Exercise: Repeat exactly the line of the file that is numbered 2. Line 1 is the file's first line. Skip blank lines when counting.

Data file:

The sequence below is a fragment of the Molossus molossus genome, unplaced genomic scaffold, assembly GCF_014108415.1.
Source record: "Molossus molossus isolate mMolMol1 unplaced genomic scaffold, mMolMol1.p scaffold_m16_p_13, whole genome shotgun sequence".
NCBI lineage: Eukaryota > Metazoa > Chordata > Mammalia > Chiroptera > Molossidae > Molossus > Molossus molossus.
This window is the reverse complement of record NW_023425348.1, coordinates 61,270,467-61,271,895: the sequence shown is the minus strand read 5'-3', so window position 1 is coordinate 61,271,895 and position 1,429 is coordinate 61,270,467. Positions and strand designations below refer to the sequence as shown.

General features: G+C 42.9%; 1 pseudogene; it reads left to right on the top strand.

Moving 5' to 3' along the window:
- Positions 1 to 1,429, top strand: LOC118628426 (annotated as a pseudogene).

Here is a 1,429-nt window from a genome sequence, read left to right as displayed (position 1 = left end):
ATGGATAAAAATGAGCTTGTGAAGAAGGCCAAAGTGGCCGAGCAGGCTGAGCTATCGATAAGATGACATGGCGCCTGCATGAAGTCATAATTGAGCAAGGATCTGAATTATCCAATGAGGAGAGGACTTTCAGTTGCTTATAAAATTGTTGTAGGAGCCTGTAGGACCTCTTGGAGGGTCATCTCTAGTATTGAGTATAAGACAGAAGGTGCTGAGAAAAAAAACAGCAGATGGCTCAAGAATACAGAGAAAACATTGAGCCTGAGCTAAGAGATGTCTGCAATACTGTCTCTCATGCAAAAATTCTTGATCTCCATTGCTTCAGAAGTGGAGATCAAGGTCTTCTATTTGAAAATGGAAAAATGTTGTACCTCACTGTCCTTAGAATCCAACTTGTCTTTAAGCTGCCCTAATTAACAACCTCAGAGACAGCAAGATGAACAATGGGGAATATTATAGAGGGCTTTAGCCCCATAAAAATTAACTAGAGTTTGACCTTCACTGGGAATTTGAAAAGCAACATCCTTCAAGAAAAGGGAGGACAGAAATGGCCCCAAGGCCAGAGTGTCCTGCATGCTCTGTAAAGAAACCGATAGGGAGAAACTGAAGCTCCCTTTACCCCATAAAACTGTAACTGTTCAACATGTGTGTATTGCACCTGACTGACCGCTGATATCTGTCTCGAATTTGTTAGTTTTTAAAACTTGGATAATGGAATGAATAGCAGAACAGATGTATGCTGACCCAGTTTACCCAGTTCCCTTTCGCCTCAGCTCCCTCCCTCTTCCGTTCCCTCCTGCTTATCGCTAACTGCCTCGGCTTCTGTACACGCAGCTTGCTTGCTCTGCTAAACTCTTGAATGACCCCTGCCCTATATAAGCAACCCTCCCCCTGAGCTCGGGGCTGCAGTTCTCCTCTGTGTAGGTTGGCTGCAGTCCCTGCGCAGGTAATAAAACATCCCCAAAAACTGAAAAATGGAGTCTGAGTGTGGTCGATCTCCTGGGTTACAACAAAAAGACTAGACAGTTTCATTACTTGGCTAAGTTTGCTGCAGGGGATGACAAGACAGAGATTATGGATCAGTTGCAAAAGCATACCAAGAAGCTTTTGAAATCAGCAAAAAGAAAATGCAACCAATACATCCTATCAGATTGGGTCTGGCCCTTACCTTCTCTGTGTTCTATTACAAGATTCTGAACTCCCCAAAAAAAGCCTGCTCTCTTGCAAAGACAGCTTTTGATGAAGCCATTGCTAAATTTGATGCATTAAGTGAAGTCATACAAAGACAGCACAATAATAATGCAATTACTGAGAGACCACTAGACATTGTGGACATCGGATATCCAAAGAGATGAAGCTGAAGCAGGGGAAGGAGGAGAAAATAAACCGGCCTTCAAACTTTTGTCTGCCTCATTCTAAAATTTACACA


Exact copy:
Source record: "Molossus molossus isolate mMolMol1 unplaced genomic scaffold, mMolMol1.p scaffold_m16_p_13, whole genome shotgun sequence".